March 19, 2010, Newsletter Issue #182: Definition of Special Needs

Tip of the Week

There are many beautiful children available for adoption that have been labeled “special needs.”  A special needs child may have a severe disability or disorder, such as:  Down Syndrome, HIV Positive, Reactive Attachment Disorder, Cerebral Palsy, or blindness.  Other special needs children may have a club foot- which is usually able to be surgically corrected, be an older child- above three years old, be part of a sibling group that need to be adopted together, or have a mild but chronic condition that is easily managed.  A child labeled as having special needs may be anything in-between.  Saying that a child is “special needs” is a way of saying that a child has special considerations that set him or her apart from a so-called normal, healthy infant.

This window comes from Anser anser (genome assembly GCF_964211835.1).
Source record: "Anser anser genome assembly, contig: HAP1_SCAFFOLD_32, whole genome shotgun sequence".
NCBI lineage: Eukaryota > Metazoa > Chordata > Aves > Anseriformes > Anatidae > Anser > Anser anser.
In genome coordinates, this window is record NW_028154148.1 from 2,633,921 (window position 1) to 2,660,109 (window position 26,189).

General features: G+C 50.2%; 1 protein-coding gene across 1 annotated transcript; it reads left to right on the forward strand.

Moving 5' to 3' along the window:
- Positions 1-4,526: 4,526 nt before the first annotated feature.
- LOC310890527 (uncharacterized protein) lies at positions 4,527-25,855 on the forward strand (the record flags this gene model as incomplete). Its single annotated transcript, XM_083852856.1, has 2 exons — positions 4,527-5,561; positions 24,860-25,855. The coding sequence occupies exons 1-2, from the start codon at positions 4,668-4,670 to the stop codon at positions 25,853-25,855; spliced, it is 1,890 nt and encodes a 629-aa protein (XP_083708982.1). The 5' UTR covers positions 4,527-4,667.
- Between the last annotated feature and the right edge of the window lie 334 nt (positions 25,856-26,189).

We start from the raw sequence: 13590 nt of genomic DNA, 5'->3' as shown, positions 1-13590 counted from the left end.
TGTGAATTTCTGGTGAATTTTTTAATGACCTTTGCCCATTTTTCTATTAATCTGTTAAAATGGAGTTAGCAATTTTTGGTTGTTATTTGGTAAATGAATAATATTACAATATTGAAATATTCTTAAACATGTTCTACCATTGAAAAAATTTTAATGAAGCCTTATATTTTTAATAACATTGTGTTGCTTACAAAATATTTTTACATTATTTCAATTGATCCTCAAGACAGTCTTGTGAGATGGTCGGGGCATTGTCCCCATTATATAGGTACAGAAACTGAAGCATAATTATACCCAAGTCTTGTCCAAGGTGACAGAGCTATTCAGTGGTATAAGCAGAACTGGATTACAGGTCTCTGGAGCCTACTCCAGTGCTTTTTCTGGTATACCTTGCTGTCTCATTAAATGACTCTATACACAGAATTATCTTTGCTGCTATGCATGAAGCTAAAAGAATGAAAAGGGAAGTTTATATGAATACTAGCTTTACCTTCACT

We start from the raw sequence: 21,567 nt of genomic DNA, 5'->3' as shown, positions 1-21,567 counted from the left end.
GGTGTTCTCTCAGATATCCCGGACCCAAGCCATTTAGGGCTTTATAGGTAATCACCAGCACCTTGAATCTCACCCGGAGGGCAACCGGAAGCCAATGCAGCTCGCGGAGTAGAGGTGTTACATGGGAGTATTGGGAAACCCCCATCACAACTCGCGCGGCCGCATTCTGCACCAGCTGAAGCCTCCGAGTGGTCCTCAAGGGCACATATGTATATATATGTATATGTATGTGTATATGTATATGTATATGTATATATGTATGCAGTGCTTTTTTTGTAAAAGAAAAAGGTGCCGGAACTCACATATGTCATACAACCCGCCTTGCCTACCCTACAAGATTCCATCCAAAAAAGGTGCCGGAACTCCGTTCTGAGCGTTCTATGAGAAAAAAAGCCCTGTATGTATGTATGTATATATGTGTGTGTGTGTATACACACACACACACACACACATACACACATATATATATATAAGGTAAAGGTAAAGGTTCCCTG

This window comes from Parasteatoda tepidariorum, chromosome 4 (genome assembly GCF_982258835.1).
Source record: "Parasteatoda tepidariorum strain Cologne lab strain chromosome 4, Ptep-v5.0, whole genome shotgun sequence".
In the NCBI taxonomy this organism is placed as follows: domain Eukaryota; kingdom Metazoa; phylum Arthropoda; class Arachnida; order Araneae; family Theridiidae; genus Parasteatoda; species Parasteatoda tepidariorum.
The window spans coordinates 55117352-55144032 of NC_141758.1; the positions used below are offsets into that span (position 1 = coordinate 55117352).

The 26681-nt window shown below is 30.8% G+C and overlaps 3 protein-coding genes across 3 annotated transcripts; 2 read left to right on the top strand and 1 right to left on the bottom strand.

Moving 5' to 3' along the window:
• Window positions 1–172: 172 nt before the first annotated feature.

A special needs child shouldn’t be overlooked just because he is different from the ideal.  It can be difficult to find a normal, healthy infant for adoption.  Consider adopting a special needs child instead.  Determine the types of conditions, disabilities, or illnesses that you are comfortable dealing with, and then contact an agency that handles special needs adoptions.  These types of adoptions are often much less expensive, depending on the severity of the special need.  Do remember that adopting a special needs child is life-altering; be sure that this is something you can truly handle before you jump in head (and heart) first.

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